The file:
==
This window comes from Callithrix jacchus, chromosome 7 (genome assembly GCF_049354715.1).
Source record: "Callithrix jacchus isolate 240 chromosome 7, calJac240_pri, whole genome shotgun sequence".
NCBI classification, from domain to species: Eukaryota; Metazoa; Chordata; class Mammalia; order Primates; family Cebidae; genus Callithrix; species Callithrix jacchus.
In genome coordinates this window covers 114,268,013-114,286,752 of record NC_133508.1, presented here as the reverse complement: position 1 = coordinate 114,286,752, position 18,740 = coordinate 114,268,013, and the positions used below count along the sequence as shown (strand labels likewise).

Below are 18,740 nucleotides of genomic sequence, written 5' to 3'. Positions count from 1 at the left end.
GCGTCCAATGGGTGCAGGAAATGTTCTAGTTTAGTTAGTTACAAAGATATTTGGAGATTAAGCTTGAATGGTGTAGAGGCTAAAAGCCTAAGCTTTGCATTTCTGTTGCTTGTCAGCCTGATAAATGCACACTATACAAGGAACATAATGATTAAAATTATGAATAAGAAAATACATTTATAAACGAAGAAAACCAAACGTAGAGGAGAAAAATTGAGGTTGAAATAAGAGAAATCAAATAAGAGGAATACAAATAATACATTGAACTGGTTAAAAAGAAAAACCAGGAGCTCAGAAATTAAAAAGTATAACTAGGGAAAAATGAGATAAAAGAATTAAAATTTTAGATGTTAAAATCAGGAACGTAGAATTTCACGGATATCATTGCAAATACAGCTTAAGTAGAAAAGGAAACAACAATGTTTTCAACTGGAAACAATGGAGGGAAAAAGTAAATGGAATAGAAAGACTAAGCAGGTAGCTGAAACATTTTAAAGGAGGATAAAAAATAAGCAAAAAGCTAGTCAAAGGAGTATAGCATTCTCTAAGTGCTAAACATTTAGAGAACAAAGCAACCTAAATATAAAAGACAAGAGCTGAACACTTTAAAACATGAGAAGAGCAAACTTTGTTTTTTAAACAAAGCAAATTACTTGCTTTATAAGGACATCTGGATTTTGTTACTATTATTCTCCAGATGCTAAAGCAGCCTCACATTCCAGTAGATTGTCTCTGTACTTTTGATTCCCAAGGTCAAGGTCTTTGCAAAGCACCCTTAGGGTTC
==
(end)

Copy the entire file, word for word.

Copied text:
This window comes from Callithrix jacchus, chromosome 7 (genome assembly GCF_049354715.1).
Source record: "Callithrix jacchus isolate 240 chromosome 7, calJac240_pri, whole genome shotgun sequence".
NCBI classification, from domain to species: Eukaryota; Metazoa; Chordata; class Mammalia; order Primates; family Cebidae; genus Callithrix; species Callithrix jacchus.
In genome coordinates this window covers 114,268,013-114,286,752 of record NC_133508.1, presented here as the reverse complement: position 1 = coordinate 114,286,752, position 18,740 = coordinate 114,268,013, and the positions used below count along the sequence as shown (strand labels likewise).

Below are 18,740 nucleotides of genomic sequence, written 5' to 3'. Positions count from 1 at the left end.
GCGTCCAATGGGTGCAGGAAATGTTCTAGTTTAGTTAGTTACAAAGATATTTGGAGATTAAGCTTGAATGGTGTAGAGGCTAAAAGCCTAAGCTTTGCATTTCTGTTGCTTGTCAGCCTGATAAATGCACACTATACAAGGAACATAATGATTAAAATTATGAATAAGAAAATACATTTATAAACGAAGAAAACCAAACGTAGAGGAGAAAAATTGAGGTTGAAATAAGAGAAATCAAATAAGAGGAATACAAATAATACATTGAACTGGTTAAAAAGAAAAACCAGGAGCTCAGAAATTAAAAAGTATAACTAGGGAAAAATGAGATAAAAGAATTAAAATTTTAGATGTTAAAATCAGGAACGTAGAATTTCACGGATATCATTGCAAATACAGCTTAAGTAGAAAAGGAAACAACAATGTTTTCAACTGGAAACAATGGAGGGAAAAAGTAAATGGAATAGAAAGACTAAGCAGGTAGCTGAAACATTTTAAAGGAGGATAAAAAATAAGCAAAAAGCTAGTCAAAGGAGTATAGCATTCTCTAAGTGCTAAACATTTAGAGAACAAAGCAACCTAAATATAAAAGACAAGAGCTGAACACTTTAAAACATGAGAAGAGCAAACTTTGTTTTTTAAACAAAGCAAATTACTTGCTTTATAAGGACATCTGGATTTTGTTACTATTATTCTCCAGATGCTAAAGCAGCCTCACATTCCAGTAGATTGTCTCTGTACTTTTGATTCCCAAGGTCAAGGTCTTTGCAAAGCACCCTTAGGGTTC